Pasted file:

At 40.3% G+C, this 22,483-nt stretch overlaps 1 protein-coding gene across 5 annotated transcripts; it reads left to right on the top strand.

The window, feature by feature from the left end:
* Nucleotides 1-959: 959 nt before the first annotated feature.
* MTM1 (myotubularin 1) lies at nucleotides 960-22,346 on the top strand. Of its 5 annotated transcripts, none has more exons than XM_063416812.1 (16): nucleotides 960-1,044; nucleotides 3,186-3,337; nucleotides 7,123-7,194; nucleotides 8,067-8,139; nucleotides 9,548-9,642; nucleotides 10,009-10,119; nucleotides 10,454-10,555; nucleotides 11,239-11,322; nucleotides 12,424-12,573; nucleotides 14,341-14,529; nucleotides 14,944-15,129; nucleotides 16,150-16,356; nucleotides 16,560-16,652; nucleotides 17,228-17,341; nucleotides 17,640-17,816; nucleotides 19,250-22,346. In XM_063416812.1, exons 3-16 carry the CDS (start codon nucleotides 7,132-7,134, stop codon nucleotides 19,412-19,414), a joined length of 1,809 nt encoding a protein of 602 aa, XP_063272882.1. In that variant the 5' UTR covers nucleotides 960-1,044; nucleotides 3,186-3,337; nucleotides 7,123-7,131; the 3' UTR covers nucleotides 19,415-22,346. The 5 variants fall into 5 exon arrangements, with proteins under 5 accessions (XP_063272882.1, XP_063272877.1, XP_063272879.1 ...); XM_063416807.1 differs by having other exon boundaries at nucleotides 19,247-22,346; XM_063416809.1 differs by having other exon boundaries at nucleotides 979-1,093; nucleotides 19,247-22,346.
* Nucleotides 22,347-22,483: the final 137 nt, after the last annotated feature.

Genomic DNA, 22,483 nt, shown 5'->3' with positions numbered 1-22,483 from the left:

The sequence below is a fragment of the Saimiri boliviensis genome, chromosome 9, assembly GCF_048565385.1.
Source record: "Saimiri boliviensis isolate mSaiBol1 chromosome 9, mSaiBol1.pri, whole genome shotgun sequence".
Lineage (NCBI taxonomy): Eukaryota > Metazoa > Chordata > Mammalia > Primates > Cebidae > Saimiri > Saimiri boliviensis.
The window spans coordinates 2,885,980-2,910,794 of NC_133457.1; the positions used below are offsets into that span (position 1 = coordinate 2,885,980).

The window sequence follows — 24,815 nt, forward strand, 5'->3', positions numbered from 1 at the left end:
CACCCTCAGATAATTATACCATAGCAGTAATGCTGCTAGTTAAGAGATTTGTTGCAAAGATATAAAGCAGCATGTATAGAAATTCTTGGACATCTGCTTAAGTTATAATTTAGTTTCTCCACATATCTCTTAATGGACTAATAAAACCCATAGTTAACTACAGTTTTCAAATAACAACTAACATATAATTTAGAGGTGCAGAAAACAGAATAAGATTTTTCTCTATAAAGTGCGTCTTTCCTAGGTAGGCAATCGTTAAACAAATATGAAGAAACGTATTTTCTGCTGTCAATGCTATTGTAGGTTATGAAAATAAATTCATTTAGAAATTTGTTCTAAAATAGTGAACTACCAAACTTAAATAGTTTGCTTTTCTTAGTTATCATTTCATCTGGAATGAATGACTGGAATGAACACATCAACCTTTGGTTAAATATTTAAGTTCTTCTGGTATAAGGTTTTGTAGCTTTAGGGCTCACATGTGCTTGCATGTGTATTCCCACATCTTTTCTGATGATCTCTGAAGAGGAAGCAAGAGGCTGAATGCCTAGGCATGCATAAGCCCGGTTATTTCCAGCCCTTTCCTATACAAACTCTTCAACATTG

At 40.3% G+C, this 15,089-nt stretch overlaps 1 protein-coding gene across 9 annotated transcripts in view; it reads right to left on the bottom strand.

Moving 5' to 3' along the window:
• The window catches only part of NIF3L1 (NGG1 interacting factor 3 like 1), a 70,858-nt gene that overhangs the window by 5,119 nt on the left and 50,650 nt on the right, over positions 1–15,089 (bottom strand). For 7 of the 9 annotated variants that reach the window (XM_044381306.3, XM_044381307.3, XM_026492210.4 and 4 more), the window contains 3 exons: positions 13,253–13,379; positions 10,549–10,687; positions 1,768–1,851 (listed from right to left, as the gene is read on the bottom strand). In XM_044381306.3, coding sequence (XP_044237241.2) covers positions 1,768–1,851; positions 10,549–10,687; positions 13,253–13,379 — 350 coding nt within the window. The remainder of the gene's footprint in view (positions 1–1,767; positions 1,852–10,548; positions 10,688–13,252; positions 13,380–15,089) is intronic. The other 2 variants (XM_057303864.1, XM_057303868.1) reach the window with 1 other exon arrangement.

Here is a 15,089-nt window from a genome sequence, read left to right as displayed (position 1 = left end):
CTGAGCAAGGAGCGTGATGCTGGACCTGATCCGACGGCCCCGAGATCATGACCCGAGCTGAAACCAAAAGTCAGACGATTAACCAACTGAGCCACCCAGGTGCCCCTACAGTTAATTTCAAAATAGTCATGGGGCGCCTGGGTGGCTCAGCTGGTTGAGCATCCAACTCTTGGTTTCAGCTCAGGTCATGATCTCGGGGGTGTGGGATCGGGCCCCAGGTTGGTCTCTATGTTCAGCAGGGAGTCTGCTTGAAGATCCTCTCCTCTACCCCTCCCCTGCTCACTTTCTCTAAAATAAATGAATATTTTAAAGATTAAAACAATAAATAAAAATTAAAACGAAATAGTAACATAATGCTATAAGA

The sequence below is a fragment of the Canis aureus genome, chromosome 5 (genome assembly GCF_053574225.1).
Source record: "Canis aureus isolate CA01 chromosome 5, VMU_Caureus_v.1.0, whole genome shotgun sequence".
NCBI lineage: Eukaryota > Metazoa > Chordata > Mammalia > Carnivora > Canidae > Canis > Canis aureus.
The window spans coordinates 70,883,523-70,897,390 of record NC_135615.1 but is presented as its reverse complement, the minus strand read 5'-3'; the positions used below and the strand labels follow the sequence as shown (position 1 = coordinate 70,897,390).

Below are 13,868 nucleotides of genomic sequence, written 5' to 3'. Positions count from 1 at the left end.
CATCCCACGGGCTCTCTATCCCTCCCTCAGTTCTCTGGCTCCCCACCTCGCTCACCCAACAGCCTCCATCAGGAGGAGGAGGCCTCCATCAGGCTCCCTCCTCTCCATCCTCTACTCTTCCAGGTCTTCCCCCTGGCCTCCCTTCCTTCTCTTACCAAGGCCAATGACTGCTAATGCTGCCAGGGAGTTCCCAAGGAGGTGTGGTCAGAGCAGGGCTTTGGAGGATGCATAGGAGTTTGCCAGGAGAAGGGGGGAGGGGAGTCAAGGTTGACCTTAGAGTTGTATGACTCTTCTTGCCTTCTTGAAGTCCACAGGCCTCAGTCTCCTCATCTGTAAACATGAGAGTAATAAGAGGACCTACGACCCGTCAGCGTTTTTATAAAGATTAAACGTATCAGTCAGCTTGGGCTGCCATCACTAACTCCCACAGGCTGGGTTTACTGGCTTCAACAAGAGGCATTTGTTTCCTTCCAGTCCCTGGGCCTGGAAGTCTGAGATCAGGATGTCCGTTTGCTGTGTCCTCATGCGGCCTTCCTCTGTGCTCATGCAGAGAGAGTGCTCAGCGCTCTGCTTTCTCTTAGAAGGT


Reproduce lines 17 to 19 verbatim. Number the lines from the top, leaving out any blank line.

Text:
CTGAGCAAGGAGCGTGATGCTGGACCTGATCCGACGGCCCCGAGATCATGACCCGAGCTGAAACCAAAAGTCAGACGATTAACCAACTGAGCCACCCAGGTGCCCCTACAGTTAATTTCAAAATAGTCATGGGGCGCCTGGGTGGCTCAGCTGGTTGAGCATCCAACTCTTGGTTTCAGCTCAGGTCATGATCTCGGGGGTGTGGGATCGGGCCCCAGGTTGGTCTCTATGTTCAGCAGGGAGTCTGCTTGAAGATCCTCTCCTCTACCCCTCCCCTGCTCACTTTCTCTAAAATAAATGAATATTTTAAAGATTAAAACAATAAATAAAAATTAAAACGAAATAGTAACATAATGCTATAAGA

The sequence below is a fragment of the Canis aureus genome, chromosome 5 (genome assembly GCF_053574225.1).
Source record: "Canis aureus isolate CA01 chromosome 5, VMU_Caureus_v.1.0, whole genome shotgun sequence".